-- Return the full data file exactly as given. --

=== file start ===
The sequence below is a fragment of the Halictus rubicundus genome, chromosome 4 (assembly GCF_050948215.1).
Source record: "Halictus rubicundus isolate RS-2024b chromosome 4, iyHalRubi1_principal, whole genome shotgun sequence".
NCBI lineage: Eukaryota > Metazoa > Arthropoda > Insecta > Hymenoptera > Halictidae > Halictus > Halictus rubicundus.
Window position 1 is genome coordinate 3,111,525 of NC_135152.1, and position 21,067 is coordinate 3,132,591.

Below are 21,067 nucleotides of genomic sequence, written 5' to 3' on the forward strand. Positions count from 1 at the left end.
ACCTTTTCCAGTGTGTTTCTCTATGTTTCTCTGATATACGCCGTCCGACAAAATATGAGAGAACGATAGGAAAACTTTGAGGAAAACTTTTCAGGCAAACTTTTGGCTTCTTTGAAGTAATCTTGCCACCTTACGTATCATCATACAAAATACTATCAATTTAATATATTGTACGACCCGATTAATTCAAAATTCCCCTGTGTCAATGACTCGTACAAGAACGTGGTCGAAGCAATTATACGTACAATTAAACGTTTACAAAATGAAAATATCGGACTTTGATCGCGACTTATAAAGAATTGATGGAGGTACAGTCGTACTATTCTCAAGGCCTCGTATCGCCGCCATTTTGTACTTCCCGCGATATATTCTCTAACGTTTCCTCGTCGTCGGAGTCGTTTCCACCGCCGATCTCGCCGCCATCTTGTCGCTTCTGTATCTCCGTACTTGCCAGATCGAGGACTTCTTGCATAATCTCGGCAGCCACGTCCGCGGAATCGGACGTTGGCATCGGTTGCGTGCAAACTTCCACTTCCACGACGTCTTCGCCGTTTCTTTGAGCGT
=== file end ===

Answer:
The sequence below is a fragment of the Halictus rubicundus genome, chromosome 4 (assembly GCF_050948215.1).
Source record: "Halictus rubicundus isolate RS-2024b chromosome 4, iyHalRubi1_principal, whole genome shotgun sequence".
NCBI lineage: Eukaryota > Metazoa > Arthropoda > Insecta > Hymenoptera > Halictidae > Halictus > Halictus rubicundus.
Window position 1 is genome coordinate 3,111,525 of NC_135152.1, and position 21,067 is coordinate 3,132,591.

Below are 21,067 nucleotides of genomic sequence, written 5' to 3' on the forward strand. Positions count from 1 at the left end.
ACCTTTTCCAGTGTGTTTCTCTATGTTTCTCTGATATACGCCGTCCGACAAAATATGAGAGAACGATAGGAAAACTTTGAGGAAAACTTTTCAGGCAAACTTTTGGCTTCTTTGAAGTAATCTTGCCACCTTACGTATCATCATACAAAATACTATCAATTTAATATATTGTACGACCCGATTAATTCAAAATTCCCCTGTGTCAATGACTCGTACAAGAACGTGGTCGAAGCAATTATACGTACAATTAAACGTTTACAAAATGAAAATATCGGACTTTGATCGCGACTTATAAAGAATTGATGGAGGTACAGTCGTACTATTCTCAAGGCCTCGTATCGCCGCCATTTTGTACTTCCCGCGATATATTCTCTAACGTTTCCTCGTCGTCGGAGTCGTTTCCACCGCCGATCTCGCCGCCATCTTGTCGCTTCTGTATCTCCGTACTTGCCAGATCGAGGACTTCTTGCATAATCTCGGCAGCCACGTCCGCGGAATCGGACGTTGGCATCGGTTGCGTGCAAACTTCCACTTCCACGACGTCTTCGCCGTTTCTTTGAGCGT